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Parents need to look at insurance needs

Updated: May 3, 2013 12:14PM



Originally published: June 20, 2005

This Father’s Day, I publicly want to thank my father for all his love and support as he turns 85 in a few weeks. In fact, when you add up all that a hard-working father -- or mother -- means to a family, you realize it’s impossible to put a financial value on their contribution. But that’s just what families must do when considering the purchase of life insurance on a working parent.

Sadly, the statistics show that most American families are woefully under-insured. Only about one half of the people in the country own individual life insurance. Those who do carry an average of only 2.3 times their annual income, according to Byron Udell, president of Accuquote.com, the largest online service for purchasers of life insurance.

Consider the family that has only two years of income coverage. Could your family replace the bread-winner’s earnings in just a couple of years? And in the meantime, could they continue to pay the mortgage or college tuition that comes from your paycheck?

Those are questions that make people squirm. It’s a technique successfully used by life insurance salespeople for generations, reinforced by television and print commercials. And now it’s my turn. I’m not selling insurance -- just reminding you that you should be buying.

You don’t necessarily need an agent to get coverage, although more complex situations might require advice. But buying simple term life policies online is easier and far less expensive than at any time in the past. You need to know just a few basics:

Term vs. cash value. Term insurance is the least expensive form of life insurance, because you pay only for the death benefit, and don’t build up tax deferred savings. Premiums for term insurance will rise every year as you get older, unless you buy “level term.”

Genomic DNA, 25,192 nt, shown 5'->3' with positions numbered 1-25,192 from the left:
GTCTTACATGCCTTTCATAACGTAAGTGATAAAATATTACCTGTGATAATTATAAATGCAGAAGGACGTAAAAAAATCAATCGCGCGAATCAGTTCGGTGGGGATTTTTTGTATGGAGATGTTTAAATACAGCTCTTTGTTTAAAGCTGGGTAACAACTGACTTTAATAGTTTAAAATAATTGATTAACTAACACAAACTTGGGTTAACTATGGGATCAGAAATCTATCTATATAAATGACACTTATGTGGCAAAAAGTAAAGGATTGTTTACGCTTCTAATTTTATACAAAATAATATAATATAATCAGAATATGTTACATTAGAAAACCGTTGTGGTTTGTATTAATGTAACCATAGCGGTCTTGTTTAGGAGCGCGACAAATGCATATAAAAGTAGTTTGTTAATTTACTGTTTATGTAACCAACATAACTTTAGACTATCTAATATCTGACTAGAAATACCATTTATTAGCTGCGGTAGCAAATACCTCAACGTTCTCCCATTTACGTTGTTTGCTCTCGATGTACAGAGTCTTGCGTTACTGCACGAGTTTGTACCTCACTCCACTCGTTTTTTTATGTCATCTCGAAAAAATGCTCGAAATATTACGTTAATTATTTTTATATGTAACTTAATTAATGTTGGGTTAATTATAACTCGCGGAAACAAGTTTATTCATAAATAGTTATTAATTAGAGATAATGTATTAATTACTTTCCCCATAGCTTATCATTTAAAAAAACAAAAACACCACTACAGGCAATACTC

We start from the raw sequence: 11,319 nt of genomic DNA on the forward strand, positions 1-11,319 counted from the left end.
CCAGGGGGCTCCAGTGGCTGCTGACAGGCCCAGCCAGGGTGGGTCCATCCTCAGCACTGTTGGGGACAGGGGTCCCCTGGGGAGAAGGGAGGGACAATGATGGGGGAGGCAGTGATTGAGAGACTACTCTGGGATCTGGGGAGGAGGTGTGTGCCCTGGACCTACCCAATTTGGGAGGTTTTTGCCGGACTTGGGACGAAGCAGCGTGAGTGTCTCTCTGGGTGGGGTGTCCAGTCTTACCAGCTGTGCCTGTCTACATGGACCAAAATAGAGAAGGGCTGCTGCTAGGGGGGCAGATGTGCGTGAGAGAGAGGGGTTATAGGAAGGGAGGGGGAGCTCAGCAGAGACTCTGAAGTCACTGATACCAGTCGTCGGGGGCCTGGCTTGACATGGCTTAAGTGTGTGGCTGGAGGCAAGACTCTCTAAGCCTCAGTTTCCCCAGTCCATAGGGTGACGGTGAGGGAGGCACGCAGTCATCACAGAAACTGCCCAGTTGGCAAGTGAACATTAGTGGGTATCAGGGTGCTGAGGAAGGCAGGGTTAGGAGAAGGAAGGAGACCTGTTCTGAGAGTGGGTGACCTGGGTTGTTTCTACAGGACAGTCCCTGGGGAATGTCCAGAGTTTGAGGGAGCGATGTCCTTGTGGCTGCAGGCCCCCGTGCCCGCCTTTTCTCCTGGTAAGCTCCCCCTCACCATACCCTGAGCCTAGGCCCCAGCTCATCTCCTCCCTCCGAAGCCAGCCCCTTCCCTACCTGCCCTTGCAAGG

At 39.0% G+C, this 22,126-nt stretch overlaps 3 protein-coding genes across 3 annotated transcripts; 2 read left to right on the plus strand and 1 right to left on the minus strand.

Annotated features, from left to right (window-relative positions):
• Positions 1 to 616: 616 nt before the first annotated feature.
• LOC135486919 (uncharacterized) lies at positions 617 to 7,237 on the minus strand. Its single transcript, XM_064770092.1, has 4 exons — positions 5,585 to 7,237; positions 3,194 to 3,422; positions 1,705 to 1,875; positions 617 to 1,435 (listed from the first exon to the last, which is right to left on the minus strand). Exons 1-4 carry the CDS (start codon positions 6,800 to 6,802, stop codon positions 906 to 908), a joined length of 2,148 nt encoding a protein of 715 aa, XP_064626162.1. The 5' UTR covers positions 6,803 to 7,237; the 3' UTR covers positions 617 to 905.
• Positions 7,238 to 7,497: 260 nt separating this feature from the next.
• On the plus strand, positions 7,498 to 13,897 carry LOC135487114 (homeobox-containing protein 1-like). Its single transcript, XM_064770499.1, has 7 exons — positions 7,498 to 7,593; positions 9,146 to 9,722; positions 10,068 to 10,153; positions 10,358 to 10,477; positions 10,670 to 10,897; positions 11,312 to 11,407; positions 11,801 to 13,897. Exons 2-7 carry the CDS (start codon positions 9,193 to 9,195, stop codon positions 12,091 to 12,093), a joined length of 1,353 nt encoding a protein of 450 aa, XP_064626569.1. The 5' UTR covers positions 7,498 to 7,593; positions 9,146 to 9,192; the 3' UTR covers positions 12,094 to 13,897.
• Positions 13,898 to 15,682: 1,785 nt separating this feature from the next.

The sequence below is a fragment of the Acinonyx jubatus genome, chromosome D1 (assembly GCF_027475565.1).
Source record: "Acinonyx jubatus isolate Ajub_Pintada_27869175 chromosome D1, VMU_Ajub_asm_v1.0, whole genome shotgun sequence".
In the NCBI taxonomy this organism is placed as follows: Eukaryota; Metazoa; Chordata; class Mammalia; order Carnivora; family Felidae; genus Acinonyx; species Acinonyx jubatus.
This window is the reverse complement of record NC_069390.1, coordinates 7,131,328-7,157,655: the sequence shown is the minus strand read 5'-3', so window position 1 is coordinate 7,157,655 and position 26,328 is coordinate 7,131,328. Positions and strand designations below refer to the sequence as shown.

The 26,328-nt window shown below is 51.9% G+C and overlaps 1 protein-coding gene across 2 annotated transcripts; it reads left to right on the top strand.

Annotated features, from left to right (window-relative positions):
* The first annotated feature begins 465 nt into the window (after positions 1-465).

Level term. Insurance companies recognize that a policy that rises in price every year isn’t very attractive. So they created level term, with premiums guaranteed to stay the same every year for 15, 20 or even 30 years. You’ll pay more for your policy in the early years, but have peace of mind in knowing your premiums won’t rise. You don’t get cash value, but owning this policy for 20 years should cover the exposure of your mortgage and college for your children.

Cash value policies. There are many different kinds of policies that build cash value. Some even promise to build up enough cash in the early years, so you won’t have to pay premiums later. If you own one of these policies, check the cash buildup each year, and ask the insurance company if there will be enough money to keep the policy working “in force” for your lifetime.

Preferred risk. The annual premium, or price, you pay for your policy depends a lot on your age. But it depends even more on your state of health. For instance, smokers pay two to three times more in premiums for the same policy.

Return of premium. Pay a little extra each year, and if you’re still alive at the end of your 30-year level-term policy, you’ll get a tax-free refund of all the premiums you paid.

Once you understand the basics, you’re left with two questions: How much coverage should I buy, and how much should it cost? Let’s reverse the answers. Maybe when you see how relatively inexpensive term insurance has become, you’ll decide you can afford more. But at least, total up your family’s needs, and imagine how they’d do without your income. That will give you a ballpark figure on the amount of coverage you should have.

You can get a firmer grip on cost by going online to one of the quotation services such as Accuquote.com. In the above chart are the figures they gave me for male and female (females live longer, so they pay less because each year their mortality risk is lower) for $250,000 in 20-year level-term insurance, assuming preferred-plus risk category (no impairments and non-smoking).

Remember, these are annual prices, not monthly! And if you were to buy $500,000 in coverage the prices would be less than double the price for $250,000. Now what’s your excuse?

We’ve just finished the season of honoring our parents. Now it’s time for parents to honor their financial commitment to their dependent families by making sure there’s enough life insurance. Money will never take the place of a loved one. But it will make part of the transition easier. And that’s The Savage Truth.

Terry Savage is a registered investment adviser. Distributed by Creators Syndicate.



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